The more a national college exam imposes a uniform framework for competitive ranking, the more is at stake for those at the very top of the socioeconomic pyramid—who often demand, above all, access to political power. In a regime like ours, where elite education is the gatekeeper, competition for that access is, at the upper levels, as finely graded as the Olympic games. The less qualitative that exams like the SAT become, and the more tethered to national standards, the harder children of elites will be compelled to work to best the test, and the more elites will pay to ensure that they do exactly that.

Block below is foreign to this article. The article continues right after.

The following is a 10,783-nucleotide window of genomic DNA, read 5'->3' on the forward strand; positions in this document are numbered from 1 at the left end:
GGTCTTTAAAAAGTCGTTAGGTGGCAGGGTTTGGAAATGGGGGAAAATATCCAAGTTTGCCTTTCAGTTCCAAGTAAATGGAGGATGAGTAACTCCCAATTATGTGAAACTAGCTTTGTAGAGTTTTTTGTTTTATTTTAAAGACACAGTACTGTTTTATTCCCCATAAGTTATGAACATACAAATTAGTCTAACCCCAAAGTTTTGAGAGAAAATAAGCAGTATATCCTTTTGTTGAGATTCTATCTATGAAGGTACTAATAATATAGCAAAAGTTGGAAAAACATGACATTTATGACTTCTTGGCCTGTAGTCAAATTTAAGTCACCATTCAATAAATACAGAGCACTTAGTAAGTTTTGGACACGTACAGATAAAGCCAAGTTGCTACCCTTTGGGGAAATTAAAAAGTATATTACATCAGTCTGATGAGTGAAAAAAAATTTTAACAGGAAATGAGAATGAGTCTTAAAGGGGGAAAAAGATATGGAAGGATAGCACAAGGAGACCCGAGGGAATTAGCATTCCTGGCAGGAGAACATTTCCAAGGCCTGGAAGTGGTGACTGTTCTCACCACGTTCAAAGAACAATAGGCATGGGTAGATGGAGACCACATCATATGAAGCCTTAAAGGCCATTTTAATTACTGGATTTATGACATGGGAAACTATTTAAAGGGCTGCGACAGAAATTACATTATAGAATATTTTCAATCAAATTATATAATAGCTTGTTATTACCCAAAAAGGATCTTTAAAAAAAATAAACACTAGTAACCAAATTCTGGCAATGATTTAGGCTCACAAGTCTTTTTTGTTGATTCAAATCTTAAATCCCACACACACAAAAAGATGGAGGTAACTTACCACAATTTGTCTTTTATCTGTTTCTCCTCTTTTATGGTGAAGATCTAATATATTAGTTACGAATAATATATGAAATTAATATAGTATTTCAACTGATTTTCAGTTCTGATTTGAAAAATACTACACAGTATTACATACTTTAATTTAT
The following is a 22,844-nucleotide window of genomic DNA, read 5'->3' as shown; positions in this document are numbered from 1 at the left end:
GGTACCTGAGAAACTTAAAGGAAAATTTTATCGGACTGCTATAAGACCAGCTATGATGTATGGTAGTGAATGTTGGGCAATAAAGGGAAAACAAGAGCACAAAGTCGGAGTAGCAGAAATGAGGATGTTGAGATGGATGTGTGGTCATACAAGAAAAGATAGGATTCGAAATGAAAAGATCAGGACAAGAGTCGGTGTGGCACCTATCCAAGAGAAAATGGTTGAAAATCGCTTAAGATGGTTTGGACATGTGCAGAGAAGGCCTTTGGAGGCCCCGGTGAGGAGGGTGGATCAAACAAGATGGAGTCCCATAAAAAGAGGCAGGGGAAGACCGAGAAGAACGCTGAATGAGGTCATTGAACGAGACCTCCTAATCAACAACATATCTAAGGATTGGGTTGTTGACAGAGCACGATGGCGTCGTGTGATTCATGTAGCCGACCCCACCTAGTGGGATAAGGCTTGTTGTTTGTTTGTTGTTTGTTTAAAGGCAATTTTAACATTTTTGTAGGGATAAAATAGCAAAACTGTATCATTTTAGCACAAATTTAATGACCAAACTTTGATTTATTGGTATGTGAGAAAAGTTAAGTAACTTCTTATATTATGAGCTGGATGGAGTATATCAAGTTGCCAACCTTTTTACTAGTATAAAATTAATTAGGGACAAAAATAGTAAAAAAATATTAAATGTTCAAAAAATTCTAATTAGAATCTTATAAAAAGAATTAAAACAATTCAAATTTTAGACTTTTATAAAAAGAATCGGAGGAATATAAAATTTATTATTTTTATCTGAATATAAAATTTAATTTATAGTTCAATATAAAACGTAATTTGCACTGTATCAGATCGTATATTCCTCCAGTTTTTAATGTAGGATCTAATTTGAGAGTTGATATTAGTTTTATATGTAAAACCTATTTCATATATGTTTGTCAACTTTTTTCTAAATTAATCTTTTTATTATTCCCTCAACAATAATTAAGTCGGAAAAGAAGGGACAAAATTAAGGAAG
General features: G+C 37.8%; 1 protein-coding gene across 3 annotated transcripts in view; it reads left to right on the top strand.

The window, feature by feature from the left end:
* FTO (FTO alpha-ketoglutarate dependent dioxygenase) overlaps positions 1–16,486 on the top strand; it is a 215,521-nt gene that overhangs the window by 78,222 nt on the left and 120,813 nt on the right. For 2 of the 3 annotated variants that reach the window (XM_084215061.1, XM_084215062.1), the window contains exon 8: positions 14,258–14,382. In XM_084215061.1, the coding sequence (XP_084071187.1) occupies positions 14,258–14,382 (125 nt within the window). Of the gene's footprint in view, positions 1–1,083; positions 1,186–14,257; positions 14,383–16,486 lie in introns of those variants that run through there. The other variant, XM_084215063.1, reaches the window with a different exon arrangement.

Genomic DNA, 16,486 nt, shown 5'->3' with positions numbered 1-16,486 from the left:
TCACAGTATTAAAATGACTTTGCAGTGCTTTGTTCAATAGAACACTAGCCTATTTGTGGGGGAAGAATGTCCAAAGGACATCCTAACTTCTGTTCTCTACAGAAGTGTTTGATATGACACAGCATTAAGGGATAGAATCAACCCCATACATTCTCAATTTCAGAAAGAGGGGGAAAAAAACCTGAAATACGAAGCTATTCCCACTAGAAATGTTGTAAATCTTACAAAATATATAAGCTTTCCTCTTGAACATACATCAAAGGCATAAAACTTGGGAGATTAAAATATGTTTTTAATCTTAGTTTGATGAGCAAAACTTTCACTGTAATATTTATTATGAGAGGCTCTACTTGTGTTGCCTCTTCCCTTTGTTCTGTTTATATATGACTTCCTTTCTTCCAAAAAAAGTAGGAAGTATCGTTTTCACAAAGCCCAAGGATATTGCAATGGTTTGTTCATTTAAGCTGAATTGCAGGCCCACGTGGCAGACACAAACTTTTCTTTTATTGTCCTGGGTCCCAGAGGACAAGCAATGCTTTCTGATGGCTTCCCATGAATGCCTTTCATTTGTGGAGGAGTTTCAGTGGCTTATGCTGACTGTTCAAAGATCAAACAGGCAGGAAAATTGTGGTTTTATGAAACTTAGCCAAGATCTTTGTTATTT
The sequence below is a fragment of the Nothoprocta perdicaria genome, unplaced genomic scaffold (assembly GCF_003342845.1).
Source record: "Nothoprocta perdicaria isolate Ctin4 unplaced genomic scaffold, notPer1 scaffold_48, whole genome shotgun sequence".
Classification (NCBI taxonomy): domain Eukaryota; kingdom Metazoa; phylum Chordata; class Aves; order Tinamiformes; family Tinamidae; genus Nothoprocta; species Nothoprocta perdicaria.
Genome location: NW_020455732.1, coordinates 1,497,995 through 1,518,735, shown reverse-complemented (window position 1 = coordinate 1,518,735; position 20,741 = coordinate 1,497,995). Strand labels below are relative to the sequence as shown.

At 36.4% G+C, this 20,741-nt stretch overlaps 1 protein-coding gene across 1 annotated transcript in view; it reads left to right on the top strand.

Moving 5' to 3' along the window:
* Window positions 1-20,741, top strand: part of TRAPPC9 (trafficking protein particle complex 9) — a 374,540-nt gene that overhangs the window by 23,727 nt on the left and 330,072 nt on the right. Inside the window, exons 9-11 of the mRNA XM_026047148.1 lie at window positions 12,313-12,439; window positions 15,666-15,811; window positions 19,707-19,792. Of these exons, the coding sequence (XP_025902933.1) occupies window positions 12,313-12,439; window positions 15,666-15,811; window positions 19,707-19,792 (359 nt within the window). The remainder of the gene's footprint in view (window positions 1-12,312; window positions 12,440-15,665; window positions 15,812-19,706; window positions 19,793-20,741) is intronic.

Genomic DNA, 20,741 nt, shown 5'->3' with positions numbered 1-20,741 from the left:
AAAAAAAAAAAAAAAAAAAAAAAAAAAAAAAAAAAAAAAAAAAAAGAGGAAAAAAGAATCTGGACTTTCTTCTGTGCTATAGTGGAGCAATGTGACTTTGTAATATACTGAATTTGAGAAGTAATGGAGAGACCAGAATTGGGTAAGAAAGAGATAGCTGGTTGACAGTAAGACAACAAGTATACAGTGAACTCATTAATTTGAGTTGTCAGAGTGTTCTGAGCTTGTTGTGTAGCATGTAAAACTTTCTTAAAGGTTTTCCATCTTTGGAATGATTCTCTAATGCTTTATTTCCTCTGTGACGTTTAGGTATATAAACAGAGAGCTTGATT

The result? Elites will increasingly feel disgraced if they fall into the “normal” belt of humanity “below” them. Elites will increasingly feel entitled to perpetual political power if they are the select few who have aced out so many of their fellow elites for America’s top power positions (and the world’s). And non-elites with the capacity to draw us fruitfully into the beauty, productivity, and enjoyment of the world will have a harder and harder time “lucking” into leadership.